BY MIKE BROTHERS, EXECUTIVE DIRECTOR OF UNIVERSITY RELATIONS
Alex Kinloch was just about to close the hatch as his submarine, the USS San Juan, was preparing to submerge off the coast of Florida near Jacksonville in 2013. As the lookout, the young Navy sailor was the last person to go down below deck before the routine dive.
At that instant, he was struck by the setting sun’s pink and orange hues stretching across the horizon and above the wake trailing the powerful vessel. An American flag whipped in the wind next to him. Kinloch reached for his iPhone 4S, snapped a few images in the moments he had left above the surface, and then shut the hatch.
“I always looked for those kinds of moments in my spare time while serving,” he says.
That photo taken as a personal memory would be the eventual catalyst for a moving and revealing photography exhibit organized by Drury and the Springfield Art Museum. “Veterans’ Views” is an exhibition of more than 60 photographs taken by some 40 veterans from 12 states during their time of service. The images span seven decades and numerous theaters of conflict and non-conflict, and provide a glimpse into the everyday lives of those who exemplify the virtues of courage, self-sacrifice and discipline through their service to the nation.
The idea for the show was born in a Drury photography class. Kinloch was a student in one of professor Rebecca Miller’s photography courses. “One day we were talking about taking chances while you’re taking a photograph – for example, talking to a stranger to see if you can take their photo, or getting to a really weird angle to get a shot,” Miller recalls. “Alex pulled out his iPhone and said, ‘You mean like this?’”
Miller was immediately captivated by what Kinloch had seen that day: “It was the power of the sea, the beauty of the sunset and the American flag blowing in the foreground. Just to hear Alex talk about it, you could tell he really loved his time in the service, and he was very patriotic and proud of that image.”
Miller spoke to Drury art history professor Dr. Tom Russo about how moved she was by the image, and Russo sensed an opportunity to let others have a window into the world of service and sacrifice as seen through the veterans own eyes – or lenses. The pair approached the Springfield Art Museum as the venue, and the museum put out a nationwide call for submissions. Museum curator Sarah Buhr helped Miller and Russo select the photos.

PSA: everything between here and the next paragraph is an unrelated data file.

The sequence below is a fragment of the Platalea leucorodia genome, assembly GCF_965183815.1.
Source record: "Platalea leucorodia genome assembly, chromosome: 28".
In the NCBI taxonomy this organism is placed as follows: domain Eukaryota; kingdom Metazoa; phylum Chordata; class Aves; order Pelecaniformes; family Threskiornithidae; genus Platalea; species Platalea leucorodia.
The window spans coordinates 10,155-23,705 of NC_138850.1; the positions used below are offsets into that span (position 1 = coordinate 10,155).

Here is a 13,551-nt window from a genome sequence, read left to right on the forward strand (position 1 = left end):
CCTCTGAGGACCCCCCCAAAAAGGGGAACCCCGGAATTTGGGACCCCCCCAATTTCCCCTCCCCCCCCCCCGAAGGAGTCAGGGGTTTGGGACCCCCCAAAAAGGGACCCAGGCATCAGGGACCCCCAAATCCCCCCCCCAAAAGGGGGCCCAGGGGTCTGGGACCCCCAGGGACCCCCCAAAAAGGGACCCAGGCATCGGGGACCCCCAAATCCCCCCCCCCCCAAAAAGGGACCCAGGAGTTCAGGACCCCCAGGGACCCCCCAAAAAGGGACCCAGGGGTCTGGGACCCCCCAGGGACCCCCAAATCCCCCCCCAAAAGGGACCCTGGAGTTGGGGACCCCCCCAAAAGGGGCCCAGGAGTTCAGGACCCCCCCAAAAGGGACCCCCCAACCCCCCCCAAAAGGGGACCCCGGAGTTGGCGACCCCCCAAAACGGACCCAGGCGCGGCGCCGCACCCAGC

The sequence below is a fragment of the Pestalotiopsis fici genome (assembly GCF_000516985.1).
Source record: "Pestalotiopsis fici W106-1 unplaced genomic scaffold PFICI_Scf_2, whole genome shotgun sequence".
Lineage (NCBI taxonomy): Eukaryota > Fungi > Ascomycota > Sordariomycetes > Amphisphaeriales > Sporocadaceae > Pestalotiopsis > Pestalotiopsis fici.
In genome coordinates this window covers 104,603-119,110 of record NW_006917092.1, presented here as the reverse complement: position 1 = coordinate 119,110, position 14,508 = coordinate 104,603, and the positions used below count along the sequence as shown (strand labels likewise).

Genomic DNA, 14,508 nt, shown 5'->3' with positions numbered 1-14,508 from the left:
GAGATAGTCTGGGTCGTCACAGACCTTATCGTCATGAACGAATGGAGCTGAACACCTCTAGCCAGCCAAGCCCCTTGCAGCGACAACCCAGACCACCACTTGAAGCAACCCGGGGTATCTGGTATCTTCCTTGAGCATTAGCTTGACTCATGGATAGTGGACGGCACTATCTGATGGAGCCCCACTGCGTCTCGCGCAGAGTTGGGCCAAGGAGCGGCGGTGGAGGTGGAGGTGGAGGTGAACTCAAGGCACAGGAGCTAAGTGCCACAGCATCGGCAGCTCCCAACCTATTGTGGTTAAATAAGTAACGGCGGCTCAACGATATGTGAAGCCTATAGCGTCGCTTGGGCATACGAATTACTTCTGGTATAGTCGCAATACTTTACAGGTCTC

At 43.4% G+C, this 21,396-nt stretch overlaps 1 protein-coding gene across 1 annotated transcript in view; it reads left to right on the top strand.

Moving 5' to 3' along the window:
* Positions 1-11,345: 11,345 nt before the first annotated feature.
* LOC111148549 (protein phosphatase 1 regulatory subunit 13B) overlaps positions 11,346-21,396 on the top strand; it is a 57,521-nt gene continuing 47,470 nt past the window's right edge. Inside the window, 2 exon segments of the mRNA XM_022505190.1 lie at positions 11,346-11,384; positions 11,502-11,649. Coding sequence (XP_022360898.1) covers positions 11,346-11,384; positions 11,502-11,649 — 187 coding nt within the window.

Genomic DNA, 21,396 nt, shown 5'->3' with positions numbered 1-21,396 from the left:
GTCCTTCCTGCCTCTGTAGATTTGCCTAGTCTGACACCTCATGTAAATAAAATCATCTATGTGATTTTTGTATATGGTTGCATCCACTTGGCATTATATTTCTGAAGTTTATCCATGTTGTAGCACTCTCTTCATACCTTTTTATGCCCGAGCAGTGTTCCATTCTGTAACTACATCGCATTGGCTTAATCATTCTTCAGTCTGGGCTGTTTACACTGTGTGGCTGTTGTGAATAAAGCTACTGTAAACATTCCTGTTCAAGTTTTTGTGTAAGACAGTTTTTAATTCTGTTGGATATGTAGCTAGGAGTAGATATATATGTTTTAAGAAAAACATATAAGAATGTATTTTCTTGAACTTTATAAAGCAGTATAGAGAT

“I would love to be able to bring everybody I know here who’s ever asked me about my military experience,” says Sean McGrane, an Army sergeant who served in Iraq and Afghanistan and who has two photographs in the exhibit. He traveled to Springfield from his home in Denver for the exhibit’s opening reception in July. “It’s interesting to see how universal some of these experiences are, from the 1940s to now. If you’re a soldier, you can relate to someone who was around back then. You have some of the same experiences, good and bad.”
The exhibit is broken up into sections dealing with topics like “People and places,” “Work” and “R & R.” Some show a sense of camaraderie; others are playful. Some wouldn’t be out of place in a vacation album while others provide a direct window into conflict and war.
For McGrane, the images serve as a needed bridge to connect two worlds. He’s eager to share this experience with others, yet he recalls that he never saw photographs from his father’s service in Vietnam. They never much spoke about it, either.
“I think that’s a common occurrence for a lot of children and family members of those veterans, that they never see these things and don’t have those discussions with the veterans,” he says. “Sometimes, we don’t even know how to start the conversation and how to explain it.”
One of McGrane’s photos was of his final moments on the ground in Iraq. He turned around to shoot one last photo as he walked up the ramp on the rear of the plane that was to fly him and many fellow soldiers home. “Just as I did that, one of the people behind me flipped the bird,” he says, laughing. “I called the photo ‘Freedom Bird’ because that’s what soldiers call those planes to come home.”
His other photograph is more serious in nature: a close up shot of a fellow soldier’s rosary wrapped around an M240B machine gun. McGrane, who is Catholic, says this sight always struck him on multiple levels. “Was there a moral, religious piece to that?” he says. “Was our god better than their god? Did our god love us more than their god? Was it for security? Would it protect them? Would it protect us in the convoy vehicle? It was something I’d think about often on those long drives.”
One image by another photographer that resonated with McGrane was a simple photo of pair of combat boots. It was taken by William Howard of Kansas City. McGrane had taken a very similar one himself, he says. “I don’t know that anyone other than another vet would understand how impactful that image is to you,” he says. “So how do you start that conversation? This exhibit is a great place to start it.”
“Veterans’ Views” runs through Nov. 26 at the Springfield Art Museum. For more information about the exhibit and free, related community programming please visit: http://www.sgfmuseum.org/203/Veterans-Views